CNBC's Jim Cramer said Friday that the stock market remains in a feeble position, the bond market is flashing a warning sign and the investment community should be prepared for more coronavirus uncertainty.
The Dow Jones Industrial Average, now in correction territory, fell more than 1,000 in intraday trading before staging a late rally to close Friday's session down 357 points, or 1.39%. The 30-stock index dropped a total of 3,938.67 points in the past five trading days, capping off the worst week on Wall Street since the 2008 financial crisis.
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Money managers unloaded their stock portfolios and put their funds in safe-haven instruments such as bonds, causing interest rates to fall near record lows. The benchmark U.S. 10-year Treasury yield — bond yields move inversely to prices — was last at 1.16%.
"In other words, the bond market's screaming that the coronavirus is far worse than most people realize, global commerce will take a real hit and it might even be something similar to 2008 when all hell broke loose," the "Mad Money" host said. "I can't tell you whether the bond market's right. I'm not an epidemiologist, but I know the markets."
Cramer gave a preview of the corporate earnings and economic news that are circled on his calendar next week.
"Get ready for another rough day on Monday because I expect more COVID-19 shoes to drop this weekend," Cramer said. "You've got to be ready for a snapback [rally], though, if we keep getting so negative."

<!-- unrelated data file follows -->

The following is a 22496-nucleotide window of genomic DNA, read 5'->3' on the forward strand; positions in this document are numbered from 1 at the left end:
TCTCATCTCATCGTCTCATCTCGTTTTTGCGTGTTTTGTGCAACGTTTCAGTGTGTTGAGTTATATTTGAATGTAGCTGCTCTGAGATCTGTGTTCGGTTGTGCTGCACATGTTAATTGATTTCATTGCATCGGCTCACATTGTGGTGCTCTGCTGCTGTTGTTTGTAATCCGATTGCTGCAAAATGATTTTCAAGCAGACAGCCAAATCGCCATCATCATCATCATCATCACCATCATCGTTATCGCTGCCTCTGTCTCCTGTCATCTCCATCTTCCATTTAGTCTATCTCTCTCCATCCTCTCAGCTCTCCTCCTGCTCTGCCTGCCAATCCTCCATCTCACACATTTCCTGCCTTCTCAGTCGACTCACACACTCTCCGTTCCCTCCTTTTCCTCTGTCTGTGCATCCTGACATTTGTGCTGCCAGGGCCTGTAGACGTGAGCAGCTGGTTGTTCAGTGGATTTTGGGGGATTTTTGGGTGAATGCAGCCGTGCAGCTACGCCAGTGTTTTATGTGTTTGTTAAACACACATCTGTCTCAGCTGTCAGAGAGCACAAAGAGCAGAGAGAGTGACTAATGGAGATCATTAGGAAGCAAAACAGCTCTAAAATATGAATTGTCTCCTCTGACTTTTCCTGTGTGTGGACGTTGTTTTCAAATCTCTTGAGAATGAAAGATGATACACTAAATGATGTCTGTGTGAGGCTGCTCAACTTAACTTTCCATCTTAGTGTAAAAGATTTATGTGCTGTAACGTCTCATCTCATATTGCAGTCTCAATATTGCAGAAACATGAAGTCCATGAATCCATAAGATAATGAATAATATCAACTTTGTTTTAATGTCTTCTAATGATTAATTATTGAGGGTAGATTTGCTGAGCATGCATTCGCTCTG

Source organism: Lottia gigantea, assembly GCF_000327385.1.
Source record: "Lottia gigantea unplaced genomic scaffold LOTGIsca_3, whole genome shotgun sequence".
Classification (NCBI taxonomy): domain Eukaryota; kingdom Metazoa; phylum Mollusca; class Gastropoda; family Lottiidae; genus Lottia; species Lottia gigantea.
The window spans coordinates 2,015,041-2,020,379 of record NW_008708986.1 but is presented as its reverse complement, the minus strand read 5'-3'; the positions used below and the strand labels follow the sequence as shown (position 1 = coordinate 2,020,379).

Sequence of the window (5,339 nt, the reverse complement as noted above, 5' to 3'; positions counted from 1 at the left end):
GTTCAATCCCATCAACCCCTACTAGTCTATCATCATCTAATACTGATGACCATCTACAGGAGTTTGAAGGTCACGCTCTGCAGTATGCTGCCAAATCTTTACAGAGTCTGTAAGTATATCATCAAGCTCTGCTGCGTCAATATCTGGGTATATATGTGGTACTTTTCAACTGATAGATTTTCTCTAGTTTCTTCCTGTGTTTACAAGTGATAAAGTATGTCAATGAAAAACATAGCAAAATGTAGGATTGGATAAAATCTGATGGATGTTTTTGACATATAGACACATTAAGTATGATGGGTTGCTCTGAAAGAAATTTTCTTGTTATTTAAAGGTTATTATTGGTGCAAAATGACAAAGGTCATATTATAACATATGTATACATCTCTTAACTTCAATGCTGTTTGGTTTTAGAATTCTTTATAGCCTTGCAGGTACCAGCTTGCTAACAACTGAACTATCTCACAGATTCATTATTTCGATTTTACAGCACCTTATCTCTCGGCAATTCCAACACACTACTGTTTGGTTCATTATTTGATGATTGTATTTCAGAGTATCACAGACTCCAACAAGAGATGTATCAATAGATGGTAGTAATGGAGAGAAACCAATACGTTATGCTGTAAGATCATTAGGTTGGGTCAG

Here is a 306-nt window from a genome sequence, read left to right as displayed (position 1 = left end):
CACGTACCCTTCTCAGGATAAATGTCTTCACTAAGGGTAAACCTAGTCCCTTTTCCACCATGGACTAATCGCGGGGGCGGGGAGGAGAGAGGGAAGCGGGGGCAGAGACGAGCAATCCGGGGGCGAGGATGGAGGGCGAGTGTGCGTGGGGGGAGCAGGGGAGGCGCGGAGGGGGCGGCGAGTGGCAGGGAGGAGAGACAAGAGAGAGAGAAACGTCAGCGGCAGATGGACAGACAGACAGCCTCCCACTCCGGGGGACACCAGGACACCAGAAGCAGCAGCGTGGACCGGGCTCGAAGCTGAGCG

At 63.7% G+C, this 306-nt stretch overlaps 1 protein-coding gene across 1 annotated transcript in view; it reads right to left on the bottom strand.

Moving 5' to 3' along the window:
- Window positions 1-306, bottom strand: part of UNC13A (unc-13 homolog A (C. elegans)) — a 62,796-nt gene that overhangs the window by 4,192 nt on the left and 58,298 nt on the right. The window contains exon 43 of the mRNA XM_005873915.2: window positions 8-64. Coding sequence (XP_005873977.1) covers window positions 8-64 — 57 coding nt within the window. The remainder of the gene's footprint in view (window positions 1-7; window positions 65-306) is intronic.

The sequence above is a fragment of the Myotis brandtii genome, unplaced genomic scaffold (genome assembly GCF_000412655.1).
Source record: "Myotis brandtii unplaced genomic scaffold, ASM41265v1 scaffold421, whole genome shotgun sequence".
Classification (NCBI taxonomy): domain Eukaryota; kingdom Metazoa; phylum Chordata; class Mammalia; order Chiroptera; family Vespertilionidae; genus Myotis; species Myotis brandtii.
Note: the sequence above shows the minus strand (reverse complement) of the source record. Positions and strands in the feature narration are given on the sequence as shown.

The below forecasts are based on analyst estimates, according to FactSet.
Tilray: $55.3 million in sales, 36 cents of losses per share
"The whole ganja group's been put through the meat grinder," Cramer said. "Tilray, in particular, [has] been a nightmare."
Target: $23.4 billion in sales, $1.65 of earnings per share
The retail chain's holiday sales fell well short of expectations. Cramer said he's not expecting much from the quarterly report.
Kohl's: $6.5 billion in sales, $1.88 EPS
Ross Stores: $4.36 billion in sales, $1.26 EPS
"That could be a bright spot," Cramer said. "I bet it can hang in there, because these off-price chains tend to thrive in a weaker economy and the bond market says that's what we're headed for."
Veeva Systems: $298 million in sales, 52 cents EPS
"If Veeva rallies, you can expect it to breathe new life into the whole cloud cohort," Cramer said. "The cloud stocks have been acting terribly, until today, and many of them had excellent numbers. Maybe they can continue to go up if Veeva does well."
Dollar Tree: $6.39 billion in sales, $1.75 EPS
Cramer said "their last quarter wasn't up to snuff, and I was disappointed. I'm not sure they can turn things around in three months."
Campbell Soup: $2.15 billion in sales, 66 cents EPS
"Canned soup makes a ton of sense if the coronavirus becomes a full-blown pandemic, so I think their outlook could be bullish," Cramer said.
Brown-Forman: $954 million in sales, 50 cents EPS
Splunk: $783 million in sales, 97 cents EPS
Zoom Video Communications: $237 million in sales, 8 cents EPS
Kroger: $28.8 billion in sales, 55 cents EPS
Burlington Stores: $2.2 billion in sales, $3.23 EPS
"I bet the numbers will be excellent," Cramer said.
Costco: $38.2 billion in sales, $2.07 EPS
"I expect great results. More important, I think you might get a solid outlook," Cramer said.
Okta: $206 million in sales, 4 cents of losses per share
"I expect good things," he said.
Stocks could sell off if there is an uptick in unemployment in the U.S. Labor Department's nonfarm payroll report for February, Cramer said.
"I don't think that will happen," he said. "Unemployment tends to be a lagging indicator, but if it does ... you might want to buy into that sell-off."
Disclosure: Cramer's charitable trust owns shares of Costco.